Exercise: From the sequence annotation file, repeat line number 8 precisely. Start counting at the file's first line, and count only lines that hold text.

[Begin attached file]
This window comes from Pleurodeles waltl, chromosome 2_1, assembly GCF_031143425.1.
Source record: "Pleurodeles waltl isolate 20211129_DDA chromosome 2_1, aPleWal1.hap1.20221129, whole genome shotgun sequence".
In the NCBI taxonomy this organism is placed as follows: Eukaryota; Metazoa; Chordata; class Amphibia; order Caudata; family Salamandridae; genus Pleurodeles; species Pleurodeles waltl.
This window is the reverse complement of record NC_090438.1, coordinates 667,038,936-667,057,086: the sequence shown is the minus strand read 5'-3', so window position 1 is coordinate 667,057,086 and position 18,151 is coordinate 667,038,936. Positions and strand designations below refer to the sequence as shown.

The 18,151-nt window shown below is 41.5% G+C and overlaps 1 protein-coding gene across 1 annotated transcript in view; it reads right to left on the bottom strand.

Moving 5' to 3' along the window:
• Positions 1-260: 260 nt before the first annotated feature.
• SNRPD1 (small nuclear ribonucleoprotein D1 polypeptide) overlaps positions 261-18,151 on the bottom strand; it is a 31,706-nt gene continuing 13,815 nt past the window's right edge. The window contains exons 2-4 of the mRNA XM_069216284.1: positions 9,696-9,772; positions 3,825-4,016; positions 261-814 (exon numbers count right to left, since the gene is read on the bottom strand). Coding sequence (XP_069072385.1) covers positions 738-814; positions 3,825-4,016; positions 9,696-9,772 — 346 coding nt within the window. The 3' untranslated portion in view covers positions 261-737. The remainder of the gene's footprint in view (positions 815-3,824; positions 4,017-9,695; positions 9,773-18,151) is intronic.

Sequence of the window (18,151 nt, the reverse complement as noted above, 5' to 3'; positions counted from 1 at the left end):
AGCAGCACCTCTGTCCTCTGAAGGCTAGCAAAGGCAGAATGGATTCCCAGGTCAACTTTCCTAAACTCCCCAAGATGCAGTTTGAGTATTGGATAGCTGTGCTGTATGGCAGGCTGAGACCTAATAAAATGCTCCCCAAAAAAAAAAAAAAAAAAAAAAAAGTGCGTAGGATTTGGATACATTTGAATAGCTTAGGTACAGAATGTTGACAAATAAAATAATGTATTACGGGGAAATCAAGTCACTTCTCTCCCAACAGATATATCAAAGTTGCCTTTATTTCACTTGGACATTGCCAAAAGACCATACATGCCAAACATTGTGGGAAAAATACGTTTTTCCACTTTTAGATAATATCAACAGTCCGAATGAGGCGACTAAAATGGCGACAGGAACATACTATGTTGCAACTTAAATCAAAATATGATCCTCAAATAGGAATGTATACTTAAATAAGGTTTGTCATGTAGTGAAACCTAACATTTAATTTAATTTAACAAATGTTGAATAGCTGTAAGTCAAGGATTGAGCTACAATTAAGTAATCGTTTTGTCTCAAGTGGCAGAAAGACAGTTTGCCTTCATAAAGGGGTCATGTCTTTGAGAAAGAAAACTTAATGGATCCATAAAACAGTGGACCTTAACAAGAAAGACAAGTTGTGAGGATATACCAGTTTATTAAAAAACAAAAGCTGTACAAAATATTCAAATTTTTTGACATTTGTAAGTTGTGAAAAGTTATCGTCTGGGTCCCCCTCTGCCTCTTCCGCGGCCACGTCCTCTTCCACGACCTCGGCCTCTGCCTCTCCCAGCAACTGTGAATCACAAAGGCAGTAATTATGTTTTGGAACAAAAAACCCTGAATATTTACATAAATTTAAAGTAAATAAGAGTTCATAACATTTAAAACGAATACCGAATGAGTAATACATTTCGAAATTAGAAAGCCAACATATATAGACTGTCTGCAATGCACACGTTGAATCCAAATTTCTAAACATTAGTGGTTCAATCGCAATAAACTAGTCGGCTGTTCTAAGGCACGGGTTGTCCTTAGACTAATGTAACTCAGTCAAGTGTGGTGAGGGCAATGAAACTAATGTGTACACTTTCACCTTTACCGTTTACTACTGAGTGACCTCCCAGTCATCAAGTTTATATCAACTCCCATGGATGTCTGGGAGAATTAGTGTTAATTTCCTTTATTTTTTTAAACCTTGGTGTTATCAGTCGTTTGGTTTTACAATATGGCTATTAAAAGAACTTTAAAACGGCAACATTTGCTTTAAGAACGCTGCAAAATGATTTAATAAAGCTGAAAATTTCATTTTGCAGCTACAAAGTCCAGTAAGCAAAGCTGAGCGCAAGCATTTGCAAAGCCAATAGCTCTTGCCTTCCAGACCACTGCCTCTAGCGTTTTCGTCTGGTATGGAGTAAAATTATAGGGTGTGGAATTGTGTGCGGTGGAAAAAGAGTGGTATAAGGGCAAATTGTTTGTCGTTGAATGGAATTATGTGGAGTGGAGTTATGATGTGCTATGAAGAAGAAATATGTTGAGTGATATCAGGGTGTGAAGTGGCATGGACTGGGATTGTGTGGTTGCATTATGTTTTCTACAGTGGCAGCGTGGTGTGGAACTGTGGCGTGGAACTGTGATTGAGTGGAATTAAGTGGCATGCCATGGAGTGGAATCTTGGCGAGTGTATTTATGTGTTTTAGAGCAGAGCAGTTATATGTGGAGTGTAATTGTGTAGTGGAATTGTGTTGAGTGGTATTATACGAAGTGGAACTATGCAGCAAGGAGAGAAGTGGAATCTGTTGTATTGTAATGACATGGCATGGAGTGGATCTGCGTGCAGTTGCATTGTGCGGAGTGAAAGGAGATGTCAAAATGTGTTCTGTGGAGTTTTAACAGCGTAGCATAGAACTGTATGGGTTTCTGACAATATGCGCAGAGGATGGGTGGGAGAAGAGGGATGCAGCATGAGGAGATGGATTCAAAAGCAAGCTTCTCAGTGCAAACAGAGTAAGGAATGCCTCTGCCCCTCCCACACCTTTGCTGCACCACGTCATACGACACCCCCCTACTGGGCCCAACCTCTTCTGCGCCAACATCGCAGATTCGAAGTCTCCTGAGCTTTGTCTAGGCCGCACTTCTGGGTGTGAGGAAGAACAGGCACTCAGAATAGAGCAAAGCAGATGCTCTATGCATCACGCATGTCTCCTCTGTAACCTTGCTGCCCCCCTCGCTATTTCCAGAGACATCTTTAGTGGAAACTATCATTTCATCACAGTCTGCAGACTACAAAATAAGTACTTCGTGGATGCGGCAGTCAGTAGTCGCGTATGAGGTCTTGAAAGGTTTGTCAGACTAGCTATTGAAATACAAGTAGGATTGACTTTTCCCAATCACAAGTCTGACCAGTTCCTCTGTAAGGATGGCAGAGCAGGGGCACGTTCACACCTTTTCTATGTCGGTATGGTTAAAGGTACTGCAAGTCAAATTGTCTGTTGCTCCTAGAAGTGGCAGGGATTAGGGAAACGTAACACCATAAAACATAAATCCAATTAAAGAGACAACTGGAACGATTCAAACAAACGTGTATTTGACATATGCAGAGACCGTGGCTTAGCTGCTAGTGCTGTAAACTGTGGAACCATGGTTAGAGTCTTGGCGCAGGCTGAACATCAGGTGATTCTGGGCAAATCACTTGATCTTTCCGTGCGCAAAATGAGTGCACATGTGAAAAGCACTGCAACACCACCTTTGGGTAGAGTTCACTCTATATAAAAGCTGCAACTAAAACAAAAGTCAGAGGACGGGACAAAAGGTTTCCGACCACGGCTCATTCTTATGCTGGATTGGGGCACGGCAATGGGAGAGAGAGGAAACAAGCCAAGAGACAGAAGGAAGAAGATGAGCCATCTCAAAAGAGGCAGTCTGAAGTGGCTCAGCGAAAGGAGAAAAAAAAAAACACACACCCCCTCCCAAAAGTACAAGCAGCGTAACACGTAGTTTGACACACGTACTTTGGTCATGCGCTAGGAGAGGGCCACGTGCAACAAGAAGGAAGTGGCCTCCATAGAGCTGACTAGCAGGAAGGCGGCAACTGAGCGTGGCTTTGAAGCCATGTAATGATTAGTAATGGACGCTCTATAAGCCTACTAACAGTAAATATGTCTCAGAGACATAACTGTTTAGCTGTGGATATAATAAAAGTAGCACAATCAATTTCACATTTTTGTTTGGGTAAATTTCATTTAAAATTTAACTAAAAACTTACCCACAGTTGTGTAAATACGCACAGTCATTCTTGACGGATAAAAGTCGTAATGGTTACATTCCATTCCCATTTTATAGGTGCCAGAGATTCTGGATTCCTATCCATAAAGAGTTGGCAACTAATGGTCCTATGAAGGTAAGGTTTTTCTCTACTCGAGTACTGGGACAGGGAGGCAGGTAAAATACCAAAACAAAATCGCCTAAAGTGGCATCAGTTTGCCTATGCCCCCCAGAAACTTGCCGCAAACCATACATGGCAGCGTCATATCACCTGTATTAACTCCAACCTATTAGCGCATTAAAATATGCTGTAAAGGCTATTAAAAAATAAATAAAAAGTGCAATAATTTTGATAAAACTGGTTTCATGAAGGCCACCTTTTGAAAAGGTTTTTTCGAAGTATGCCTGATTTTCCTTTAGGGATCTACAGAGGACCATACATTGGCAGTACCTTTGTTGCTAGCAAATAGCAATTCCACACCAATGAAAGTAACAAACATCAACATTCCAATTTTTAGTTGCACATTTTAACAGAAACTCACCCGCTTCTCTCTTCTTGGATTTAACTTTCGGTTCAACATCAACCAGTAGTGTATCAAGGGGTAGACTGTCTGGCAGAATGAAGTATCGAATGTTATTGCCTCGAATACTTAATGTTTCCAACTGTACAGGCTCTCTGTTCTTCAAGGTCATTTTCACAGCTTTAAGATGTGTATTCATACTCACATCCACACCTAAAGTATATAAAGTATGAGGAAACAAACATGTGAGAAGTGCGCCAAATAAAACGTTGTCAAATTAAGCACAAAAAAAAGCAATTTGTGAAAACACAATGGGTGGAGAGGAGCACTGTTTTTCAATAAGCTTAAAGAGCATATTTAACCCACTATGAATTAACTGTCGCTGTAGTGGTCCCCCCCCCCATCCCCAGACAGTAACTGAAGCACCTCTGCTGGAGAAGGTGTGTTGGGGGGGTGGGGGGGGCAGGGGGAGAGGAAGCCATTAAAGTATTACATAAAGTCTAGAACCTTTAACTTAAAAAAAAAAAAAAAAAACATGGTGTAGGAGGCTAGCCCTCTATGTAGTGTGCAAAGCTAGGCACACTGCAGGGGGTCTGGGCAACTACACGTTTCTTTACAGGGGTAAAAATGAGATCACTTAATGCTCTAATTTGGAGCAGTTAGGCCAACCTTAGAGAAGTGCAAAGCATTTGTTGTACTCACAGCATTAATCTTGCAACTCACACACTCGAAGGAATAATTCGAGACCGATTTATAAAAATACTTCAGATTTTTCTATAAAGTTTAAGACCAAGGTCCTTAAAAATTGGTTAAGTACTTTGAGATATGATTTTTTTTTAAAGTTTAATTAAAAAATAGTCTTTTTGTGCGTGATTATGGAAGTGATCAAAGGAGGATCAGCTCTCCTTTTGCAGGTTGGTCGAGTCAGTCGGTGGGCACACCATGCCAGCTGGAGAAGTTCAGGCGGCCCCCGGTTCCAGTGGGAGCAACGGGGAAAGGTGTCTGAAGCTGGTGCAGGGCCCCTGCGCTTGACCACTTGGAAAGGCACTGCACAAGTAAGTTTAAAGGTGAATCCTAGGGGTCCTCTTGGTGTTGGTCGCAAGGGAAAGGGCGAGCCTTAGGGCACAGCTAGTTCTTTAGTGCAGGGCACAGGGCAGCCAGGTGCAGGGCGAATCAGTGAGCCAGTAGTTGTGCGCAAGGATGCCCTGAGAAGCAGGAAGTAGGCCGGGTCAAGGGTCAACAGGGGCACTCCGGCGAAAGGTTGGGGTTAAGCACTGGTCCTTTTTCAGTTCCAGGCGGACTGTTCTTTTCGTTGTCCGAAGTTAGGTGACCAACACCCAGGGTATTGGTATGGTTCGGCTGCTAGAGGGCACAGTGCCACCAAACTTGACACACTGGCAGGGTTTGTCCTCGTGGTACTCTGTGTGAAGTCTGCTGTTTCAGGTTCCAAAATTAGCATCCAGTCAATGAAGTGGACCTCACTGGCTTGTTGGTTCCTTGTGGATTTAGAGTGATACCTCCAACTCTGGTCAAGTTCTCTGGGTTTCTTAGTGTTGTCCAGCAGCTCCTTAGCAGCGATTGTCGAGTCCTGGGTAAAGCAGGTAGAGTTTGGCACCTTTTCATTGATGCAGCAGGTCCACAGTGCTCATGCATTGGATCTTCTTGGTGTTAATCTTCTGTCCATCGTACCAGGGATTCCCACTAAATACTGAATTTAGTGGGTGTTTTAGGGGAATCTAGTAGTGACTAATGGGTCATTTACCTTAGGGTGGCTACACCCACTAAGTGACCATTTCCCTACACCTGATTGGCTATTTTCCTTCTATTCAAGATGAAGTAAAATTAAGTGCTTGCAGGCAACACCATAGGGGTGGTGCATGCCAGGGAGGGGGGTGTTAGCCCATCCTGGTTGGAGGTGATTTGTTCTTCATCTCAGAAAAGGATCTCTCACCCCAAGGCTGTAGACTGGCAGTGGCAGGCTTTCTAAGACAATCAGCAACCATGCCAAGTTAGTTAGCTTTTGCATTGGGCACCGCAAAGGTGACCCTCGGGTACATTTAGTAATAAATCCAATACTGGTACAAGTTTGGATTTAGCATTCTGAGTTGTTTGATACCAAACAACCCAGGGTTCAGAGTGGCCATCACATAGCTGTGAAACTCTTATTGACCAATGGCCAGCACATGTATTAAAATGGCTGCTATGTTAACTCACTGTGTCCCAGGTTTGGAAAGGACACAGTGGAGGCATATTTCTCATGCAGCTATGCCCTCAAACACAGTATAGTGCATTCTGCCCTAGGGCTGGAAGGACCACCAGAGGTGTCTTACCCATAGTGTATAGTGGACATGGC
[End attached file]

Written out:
• SNRPD1 (small nuclear ribonucleoprotein D1 polypeptide) overlaps positions 261-18,151 on the bottom strand; it is a 31,706-nt gene continuing 13,815 nt past the window's right edge. The window contains exons 2-4 of the mRNA XM_069216284.1: positions 9,696-9,772; positions 3,825-4,016; positions 261-814 (exon numbers count right to left, since the gene is read on the bottom strand). Coding sequence (XP_069072385.1) covers positions 738-814; positions 3,825-4,016; positions 9,696-9,772 — 346 coding nt within the window. The 3' untranslated portion in view covers positions 261-737. The remainder of the gene's footprint in view (positions 815-3,824; positions 4,017-9,695; positions 9,773-18,151) is intronic.